Anyone else seeing red at this point in the summer? Maybe it is just me, but my own monsters are putting me through the ringer! I have tried everything- well maybe not everything- and I just cannot stay calm....... I feel defeated by my 7, 5, & 3 year old! Hopefully I am not the only one! Anyone find anything to help you get through the dog days of summer?
At this point in the summer, I have found myself using (empty?) threats like 'if you don't do this....then I will.....' or 'no more TV for a week'. Sound familiar? I am treating my children like they are the problem. The problem is the 8 plus weeks they have out of structured routines.... and the 8 plus weeks I have out of structured routines.
We have daily routines, we have expectations, we have activities- I am mostly consistent- but, WOW, they don’t always work. The other day I yelled at my kiddos for eating goldfish on the couch....this is never allowed, they eat at the table. So as I am yelling, my oldest looks at me and says 'mum, your stuff is all over the table and we did not want to bug you'. I stopped in my track....could I be fuelling the fire? No way...well maybe....probably, most definitely!
My reactions are fast, my stress level is high, and my kiddos are everywhere!!! I had to step back for a second- take a breath (as my watch likes to beep in and say BREATHE). It is ok. My children were hungry. They were able to get food on their own so I could have time to myself. Is that really a bad thing? NO!!!! The point is, it is so easy for us, the adults, to lose track of what is important and focus on what 'we always do' or what 'we expect others to always do'. Kiddos are still kiddos trying to navigate this crazy fast paced world. Adults are just big kiddos trying to navigate this crazy fast paced world. HOWEVER, we had a childhood and it is our responsibility to not steal our children's because we want things to be a certain way. Who cares if my kiddos eat goldfish on the couch? Who cares where they eat in living room if I changed their routine of eating at the table (by covering it in my work)? They adapted, why can't I?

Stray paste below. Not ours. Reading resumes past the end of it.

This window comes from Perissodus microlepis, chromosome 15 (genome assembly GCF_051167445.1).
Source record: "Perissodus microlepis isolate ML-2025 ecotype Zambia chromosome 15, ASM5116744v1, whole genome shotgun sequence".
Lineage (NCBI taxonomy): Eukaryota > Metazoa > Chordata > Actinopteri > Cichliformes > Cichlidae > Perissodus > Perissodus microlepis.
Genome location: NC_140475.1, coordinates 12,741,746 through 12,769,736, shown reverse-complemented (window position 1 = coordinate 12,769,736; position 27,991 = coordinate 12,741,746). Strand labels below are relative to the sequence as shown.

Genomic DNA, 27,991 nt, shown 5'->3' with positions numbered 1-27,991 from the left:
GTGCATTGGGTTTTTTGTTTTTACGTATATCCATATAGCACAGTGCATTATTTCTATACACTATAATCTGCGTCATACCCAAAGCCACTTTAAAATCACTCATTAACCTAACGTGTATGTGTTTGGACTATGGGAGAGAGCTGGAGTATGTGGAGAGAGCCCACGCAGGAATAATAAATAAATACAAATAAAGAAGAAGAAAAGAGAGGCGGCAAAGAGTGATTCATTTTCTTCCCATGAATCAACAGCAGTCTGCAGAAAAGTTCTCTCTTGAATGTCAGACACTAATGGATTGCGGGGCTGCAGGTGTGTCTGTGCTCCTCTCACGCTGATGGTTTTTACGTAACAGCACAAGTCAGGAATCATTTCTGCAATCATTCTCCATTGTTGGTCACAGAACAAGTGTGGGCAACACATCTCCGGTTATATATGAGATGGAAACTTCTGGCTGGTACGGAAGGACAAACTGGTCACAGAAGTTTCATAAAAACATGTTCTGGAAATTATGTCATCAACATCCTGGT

Why can't I adapt to change easily and without frustration? I don't know. Maybe it is because of the challenges in teaching an ole dog new tricks or maybe it is because I want things my way....whatever it is, I need to get over it if I want to be calm, cool, and collected...and if I want to see life's moments positively. It is easy to fight change with frustration and fear. BUT, it is not fun to fight change in that way. It is better to see life through a lens of learning to adapt, to go with the flow with a practical positivity...in other words, it is ok to get frustrated, feel challenged, get angry...but you cannot let it consume you...especially when it is the little things that most kiddos bring, like eating goldfish on the couch.
So, to find my practical positivity I have returned to my journal- writing about my thoughts, reflections, feelings, and, at this point in the summer, my frustrations. It helps! I returned to journaling for my personal development recently- as a support to get through the summer. Anyone have luck with intermittent journaling for challenging times?
Here are some benefits of using a Journal for your frustrations and challenges:
A journal supports clarity in your emotions, thoughts and interpretations of experiences.
A journal supports reflection of experiences in order to help you make sense from different experiences.
A journal provides an outlet for expressing difficult emotions, such as anger and frustration, without hurting someone you love
A journal helps put things into perspective, see things in different lights (practical positivity), and move on!
The benefit of reflective journals is written about extensively for both personal and professional practices. I am not always the best at keeping a journal on my personal reflections- Writing down our experiences helps us to make sense of our interpretations, our feelings, and our beliefs. Journal for your development- both personal & professional. When developing your mindset, reflection on your experiences is critical.